28 Feb 2003

I’ve just got home from the airfield in Newquay. The trip, as a whole, was rather eventful. As I mentioned yesterday, I was popping over to Sofia to pick up an assignment of Kalashnikovs that Vlad had secured for me. Despite having had my pilots license revoked for party crashing a Mig 31 air show display in my Cessna sometime last year, I have yet to be checked flying in and out of Newquay airfield. Newquay, for those who have never experienced the best surfing beaches in Europe, is perhaps the jewel in the holiday crown of Cornwall, or Kernow for the locals. Anyway, I left there last night in my Stealth Cessna (a Cessna covered in reduced treacle which deflects all known radar) and flew at three hundred feet to Eastern Europe and the cabbage field just outside Sofia where I hooked up with Vlad, my Bulgarian comrade with arms.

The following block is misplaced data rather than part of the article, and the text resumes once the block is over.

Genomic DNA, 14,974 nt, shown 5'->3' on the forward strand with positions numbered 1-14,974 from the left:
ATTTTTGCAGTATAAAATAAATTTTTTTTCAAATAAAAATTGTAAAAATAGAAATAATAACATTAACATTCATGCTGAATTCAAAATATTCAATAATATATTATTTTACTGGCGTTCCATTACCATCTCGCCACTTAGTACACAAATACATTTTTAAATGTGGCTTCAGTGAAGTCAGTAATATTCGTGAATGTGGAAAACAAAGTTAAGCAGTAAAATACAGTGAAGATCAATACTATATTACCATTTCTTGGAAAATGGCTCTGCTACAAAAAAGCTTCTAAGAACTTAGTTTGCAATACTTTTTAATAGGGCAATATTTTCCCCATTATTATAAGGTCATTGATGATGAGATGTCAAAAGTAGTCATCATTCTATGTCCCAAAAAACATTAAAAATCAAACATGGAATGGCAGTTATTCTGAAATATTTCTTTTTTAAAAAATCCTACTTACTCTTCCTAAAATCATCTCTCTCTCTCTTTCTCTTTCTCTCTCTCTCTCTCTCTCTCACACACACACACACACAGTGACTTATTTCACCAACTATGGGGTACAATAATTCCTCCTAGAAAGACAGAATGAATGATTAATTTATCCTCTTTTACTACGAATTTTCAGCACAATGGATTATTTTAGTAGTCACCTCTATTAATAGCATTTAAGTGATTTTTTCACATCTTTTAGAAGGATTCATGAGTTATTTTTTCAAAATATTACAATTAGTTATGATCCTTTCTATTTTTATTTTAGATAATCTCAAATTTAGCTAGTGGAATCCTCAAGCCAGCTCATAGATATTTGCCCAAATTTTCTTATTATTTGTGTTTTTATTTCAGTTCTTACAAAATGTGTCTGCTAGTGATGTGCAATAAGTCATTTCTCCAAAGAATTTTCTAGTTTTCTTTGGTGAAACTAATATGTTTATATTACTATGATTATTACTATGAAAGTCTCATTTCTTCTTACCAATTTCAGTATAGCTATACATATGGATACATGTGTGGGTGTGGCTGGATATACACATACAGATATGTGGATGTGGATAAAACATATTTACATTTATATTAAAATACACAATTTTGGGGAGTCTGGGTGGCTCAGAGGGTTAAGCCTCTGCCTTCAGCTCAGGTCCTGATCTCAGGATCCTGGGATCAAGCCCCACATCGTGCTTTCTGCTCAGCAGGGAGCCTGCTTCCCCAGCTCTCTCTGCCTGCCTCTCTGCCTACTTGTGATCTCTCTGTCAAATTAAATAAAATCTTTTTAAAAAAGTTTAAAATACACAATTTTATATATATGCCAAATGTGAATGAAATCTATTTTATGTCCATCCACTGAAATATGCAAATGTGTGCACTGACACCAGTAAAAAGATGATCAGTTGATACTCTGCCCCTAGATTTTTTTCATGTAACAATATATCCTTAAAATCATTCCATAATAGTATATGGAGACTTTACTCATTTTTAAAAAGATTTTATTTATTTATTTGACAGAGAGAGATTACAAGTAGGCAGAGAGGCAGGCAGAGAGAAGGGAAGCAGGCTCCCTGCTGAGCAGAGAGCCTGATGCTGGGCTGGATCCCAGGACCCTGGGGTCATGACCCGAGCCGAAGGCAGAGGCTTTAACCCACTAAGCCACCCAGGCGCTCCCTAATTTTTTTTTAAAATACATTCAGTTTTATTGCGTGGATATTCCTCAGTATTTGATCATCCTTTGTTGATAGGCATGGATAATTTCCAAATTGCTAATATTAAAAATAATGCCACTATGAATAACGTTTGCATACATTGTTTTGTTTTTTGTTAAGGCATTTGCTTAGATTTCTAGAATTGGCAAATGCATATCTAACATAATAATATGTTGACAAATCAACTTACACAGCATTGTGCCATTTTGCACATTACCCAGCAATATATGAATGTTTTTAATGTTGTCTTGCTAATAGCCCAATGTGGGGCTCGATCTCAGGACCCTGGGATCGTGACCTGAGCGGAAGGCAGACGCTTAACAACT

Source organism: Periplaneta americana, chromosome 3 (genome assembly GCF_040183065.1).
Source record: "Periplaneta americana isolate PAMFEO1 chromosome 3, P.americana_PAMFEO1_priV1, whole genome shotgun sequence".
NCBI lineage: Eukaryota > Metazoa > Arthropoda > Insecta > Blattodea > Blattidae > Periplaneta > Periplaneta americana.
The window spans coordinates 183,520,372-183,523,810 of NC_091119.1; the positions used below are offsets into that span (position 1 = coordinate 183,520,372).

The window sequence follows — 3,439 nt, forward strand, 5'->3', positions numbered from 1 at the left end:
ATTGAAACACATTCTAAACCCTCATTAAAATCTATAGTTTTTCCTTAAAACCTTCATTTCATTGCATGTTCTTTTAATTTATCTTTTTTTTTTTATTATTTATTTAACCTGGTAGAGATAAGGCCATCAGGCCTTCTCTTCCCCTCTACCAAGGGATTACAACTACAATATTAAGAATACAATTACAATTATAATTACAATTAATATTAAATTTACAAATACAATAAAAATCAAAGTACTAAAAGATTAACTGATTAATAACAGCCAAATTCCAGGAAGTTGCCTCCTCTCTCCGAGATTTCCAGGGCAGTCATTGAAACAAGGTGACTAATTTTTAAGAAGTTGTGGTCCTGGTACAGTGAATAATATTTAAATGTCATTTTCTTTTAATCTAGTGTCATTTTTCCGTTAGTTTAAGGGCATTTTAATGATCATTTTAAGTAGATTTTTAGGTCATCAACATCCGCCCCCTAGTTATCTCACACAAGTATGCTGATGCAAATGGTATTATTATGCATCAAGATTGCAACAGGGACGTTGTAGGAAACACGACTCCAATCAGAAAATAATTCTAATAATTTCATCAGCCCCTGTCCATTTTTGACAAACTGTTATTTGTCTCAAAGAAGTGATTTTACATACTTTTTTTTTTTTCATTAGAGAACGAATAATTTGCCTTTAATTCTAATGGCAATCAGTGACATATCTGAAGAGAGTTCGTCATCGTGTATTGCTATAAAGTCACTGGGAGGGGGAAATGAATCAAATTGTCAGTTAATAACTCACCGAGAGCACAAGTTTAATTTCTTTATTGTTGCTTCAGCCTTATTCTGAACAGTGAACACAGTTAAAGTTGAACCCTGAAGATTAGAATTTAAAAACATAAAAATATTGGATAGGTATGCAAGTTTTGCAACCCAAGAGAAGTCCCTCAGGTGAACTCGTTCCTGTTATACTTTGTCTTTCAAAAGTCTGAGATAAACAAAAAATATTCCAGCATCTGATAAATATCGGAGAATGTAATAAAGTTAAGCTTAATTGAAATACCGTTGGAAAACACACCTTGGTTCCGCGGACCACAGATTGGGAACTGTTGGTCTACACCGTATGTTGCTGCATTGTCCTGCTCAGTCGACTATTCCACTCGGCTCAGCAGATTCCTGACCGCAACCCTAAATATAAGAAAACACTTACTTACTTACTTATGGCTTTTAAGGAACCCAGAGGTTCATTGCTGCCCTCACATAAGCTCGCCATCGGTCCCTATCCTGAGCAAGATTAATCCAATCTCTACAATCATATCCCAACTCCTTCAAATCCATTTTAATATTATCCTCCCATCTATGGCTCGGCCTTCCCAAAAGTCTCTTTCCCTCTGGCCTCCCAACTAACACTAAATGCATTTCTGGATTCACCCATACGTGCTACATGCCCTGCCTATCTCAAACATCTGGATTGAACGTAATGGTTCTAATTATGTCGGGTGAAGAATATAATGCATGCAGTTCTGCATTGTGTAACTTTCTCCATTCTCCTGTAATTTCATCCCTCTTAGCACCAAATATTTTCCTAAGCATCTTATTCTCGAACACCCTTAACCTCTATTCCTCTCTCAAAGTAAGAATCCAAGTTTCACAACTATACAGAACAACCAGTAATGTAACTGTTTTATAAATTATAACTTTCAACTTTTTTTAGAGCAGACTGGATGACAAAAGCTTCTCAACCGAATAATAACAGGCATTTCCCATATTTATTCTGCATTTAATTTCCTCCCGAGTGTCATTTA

I met Vlad about ten years ago in some shell hole feet deep in mud, blood and crud, situated somewhere near Ruslintingazzak in former Yugoslavia. We were both mercenaries, but fighting for different sides, and we had both expended the last of our ammunition. However, we both still had knives, Vlad a machete from his time in the jungle and myself a Kukhri from the months I spent training with the Gurkhas. Shells were still falling all around us as we circled about each other on our knees making threatening animal sounds and faking sudden attacks with our blades. Eventually we fell upon each other and Vlad chopped off my middle finger of my left hand whilst I lost him a testicle and an eye. Just as we were about to simultaneously impale each other, someone threw a stun grenade into the shell hole with us and we awoke on a French Navy hospital ship to be told that the conflict was over, we were both heroes and had been given the keys to the village of Ruslintingazzak. Since that day we have remained in contact that has proved to be financially mutually beneficial.



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